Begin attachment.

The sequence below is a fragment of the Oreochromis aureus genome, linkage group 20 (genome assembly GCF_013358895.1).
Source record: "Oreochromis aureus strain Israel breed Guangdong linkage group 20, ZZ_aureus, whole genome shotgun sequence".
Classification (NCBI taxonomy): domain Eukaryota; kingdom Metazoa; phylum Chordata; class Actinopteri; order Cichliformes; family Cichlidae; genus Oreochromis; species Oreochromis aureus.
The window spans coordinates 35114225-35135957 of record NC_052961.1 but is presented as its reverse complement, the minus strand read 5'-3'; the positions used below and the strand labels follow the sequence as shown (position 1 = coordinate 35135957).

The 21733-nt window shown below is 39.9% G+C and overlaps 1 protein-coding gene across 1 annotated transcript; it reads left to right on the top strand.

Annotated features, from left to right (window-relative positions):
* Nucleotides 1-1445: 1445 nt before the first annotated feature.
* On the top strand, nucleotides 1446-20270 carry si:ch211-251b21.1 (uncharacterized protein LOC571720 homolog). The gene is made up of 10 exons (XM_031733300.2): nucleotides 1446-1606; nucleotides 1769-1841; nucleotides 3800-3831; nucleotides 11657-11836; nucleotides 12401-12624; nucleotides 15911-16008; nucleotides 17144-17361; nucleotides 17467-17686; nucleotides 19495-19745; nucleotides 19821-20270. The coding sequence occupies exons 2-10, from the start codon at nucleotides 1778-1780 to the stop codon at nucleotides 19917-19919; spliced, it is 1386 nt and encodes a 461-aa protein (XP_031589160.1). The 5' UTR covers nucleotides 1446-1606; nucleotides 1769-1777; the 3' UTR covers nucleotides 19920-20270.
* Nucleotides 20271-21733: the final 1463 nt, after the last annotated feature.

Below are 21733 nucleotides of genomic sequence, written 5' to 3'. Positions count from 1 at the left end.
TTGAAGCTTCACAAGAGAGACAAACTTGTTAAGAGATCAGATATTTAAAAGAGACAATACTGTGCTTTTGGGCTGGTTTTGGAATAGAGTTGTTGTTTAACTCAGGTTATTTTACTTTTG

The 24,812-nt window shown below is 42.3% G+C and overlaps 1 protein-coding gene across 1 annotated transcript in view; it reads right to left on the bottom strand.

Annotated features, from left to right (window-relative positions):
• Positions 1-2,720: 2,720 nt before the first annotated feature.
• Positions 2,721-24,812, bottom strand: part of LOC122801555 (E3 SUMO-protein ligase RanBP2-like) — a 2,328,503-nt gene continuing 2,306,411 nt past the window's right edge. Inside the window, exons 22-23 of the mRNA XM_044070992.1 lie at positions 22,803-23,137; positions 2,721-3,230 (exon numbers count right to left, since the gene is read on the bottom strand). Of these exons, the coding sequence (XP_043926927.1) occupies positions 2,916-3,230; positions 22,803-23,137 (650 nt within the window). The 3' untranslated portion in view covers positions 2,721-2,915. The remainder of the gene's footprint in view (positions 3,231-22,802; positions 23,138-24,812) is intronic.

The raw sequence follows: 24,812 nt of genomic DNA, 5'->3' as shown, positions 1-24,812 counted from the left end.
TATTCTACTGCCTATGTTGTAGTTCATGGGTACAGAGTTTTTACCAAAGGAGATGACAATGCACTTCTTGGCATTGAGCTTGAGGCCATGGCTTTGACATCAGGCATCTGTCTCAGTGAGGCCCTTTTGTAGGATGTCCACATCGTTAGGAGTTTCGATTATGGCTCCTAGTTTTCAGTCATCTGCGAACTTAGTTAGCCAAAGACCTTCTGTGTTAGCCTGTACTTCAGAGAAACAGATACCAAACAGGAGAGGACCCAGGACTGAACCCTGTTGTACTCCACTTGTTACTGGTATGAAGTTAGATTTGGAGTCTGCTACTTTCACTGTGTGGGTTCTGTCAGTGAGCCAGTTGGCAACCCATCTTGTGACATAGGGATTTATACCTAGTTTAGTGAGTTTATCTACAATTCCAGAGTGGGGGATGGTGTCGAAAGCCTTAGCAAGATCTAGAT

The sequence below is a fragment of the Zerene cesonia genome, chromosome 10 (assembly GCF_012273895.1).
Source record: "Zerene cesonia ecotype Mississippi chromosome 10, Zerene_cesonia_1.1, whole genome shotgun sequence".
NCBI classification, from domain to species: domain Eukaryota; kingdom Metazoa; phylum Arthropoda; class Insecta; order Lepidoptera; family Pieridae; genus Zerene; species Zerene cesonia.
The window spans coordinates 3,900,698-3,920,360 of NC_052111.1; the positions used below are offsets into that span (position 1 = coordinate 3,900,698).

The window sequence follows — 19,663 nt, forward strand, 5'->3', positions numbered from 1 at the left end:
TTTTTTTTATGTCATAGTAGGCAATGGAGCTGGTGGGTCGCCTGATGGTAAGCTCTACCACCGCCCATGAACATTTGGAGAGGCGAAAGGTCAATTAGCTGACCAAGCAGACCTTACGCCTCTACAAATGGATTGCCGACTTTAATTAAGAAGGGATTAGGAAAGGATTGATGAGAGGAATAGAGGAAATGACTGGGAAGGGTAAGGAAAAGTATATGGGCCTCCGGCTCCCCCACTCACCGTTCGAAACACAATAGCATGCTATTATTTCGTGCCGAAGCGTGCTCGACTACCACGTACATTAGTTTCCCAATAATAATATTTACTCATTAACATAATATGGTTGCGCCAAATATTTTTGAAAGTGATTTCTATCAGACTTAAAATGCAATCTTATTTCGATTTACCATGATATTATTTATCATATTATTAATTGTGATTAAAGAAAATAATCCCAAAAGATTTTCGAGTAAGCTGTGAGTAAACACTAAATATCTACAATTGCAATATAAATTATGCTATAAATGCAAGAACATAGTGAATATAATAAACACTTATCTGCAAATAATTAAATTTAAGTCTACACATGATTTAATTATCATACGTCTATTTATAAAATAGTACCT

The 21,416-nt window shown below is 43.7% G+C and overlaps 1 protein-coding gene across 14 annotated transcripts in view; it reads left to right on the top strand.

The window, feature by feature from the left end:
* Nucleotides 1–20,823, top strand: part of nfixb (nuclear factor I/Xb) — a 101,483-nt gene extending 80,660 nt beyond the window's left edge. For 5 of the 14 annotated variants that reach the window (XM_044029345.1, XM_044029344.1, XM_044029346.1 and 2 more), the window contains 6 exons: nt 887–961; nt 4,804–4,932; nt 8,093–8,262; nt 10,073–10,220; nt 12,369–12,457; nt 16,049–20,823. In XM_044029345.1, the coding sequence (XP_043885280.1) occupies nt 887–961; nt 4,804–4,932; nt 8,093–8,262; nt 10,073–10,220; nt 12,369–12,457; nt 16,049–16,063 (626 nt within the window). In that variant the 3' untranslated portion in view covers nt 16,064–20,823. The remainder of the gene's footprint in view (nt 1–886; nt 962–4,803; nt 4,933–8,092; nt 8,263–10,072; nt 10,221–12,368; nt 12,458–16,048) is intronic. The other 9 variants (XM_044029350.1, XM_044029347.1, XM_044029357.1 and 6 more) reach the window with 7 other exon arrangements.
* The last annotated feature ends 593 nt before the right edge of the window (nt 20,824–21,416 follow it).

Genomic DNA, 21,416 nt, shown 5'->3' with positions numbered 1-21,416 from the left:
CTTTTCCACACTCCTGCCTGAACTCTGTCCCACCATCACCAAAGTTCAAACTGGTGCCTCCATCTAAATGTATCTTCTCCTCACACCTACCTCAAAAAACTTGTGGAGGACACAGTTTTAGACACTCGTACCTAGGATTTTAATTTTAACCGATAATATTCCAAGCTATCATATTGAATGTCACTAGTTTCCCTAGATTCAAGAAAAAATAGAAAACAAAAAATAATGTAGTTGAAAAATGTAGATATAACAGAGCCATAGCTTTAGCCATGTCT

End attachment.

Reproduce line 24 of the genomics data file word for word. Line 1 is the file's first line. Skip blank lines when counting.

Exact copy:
The 21,416-nt window shown below is 43.7% G+C and overlaps 1 protein-coding gene across 14 annotated transcripts in view; it reads left to right on the top strand.